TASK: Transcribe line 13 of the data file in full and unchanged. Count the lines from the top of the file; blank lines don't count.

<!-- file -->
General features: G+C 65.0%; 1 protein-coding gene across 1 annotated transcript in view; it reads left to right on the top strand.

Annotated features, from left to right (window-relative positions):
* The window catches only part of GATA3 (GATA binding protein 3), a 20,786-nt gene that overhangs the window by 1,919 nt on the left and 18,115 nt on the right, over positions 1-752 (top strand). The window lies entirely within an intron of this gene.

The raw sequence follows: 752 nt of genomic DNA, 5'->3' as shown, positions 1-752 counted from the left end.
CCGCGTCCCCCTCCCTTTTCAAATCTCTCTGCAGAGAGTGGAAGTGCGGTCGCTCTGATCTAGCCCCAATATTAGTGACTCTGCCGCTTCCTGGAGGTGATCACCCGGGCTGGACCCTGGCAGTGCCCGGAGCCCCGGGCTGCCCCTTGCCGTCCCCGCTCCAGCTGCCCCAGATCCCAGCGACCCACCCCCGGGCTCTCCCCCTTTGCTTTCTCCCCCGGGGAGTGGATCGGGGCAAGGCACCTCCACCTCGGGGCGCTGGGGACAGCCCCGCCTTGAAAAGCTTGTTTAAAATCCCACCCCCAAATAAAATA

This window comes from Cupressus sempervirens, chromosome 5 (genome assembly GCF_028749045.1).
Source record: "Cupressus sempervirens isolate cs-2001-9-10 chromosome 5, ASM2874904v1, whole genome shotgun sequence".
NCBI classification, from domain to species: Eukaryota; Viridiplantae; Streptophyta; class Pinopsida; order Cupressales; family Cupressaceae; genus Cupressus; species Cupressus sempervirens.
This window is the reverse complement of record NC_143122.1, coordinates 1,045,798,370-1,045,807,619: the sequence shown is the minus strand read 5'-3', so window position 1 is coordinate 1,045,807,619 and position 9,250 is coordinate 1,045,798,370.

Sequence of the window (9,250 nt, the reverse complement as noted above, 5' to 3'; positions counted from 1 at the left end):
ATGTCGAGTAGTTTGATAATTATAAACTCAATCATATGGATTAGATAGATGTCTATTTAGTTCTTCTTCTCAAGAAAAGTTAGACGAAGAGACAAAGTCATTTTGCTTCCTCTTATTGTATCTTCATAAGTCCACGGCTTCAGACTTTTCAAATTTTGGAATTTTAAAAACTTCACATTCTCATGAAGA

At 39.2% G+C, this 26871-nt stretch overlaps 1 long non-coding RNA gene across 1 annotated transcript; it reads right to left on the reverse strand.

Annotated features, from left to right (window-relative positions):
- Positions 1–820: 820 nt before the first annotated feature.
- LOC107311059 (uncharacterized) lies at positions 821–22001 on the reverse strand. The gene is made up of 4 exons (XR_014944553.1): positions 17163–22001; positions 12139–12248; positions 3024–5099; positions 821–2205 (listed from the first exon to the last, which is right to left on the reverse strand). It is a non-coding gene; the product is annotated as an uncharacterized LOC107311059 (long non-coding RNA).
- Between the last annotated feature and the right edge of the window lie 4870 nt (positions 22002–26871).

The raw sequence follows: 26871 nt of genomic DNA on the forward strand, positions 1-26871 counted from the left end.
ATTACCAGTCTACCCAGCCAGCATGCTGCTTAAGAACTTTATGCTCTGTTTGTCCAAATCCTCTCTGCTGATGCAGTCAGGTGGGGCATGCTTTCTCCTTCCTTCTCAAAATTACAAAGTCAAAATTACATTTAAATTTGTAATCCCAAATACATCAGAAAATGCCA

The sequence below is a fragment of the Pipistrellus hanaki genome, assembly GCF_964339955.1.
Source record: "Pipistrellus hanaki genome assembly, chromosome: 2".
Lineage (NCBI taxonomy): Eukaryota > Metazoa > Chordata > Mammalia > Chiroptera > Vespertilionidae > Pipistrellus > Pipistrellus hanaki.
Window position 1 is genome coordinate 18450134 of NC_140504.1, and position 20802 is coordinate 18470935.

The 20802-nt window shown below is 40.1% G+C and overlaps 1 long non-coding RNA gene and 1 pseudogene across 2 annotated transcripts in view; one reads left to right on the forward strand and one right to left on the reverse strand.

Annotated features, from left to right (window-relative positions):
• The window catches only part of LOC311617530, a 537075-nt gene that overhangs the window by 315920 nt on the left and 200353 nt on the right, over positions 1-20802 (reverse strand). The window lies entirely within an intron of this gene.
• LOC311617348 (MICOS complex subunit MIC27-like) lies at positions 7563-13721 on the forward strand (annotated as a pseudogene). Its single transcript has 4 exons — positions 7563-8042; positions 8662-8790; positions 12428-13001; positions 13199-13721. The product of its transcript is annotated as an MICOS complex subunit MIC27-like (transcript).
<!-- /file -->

Annotated features, from left to right (window-relative positions):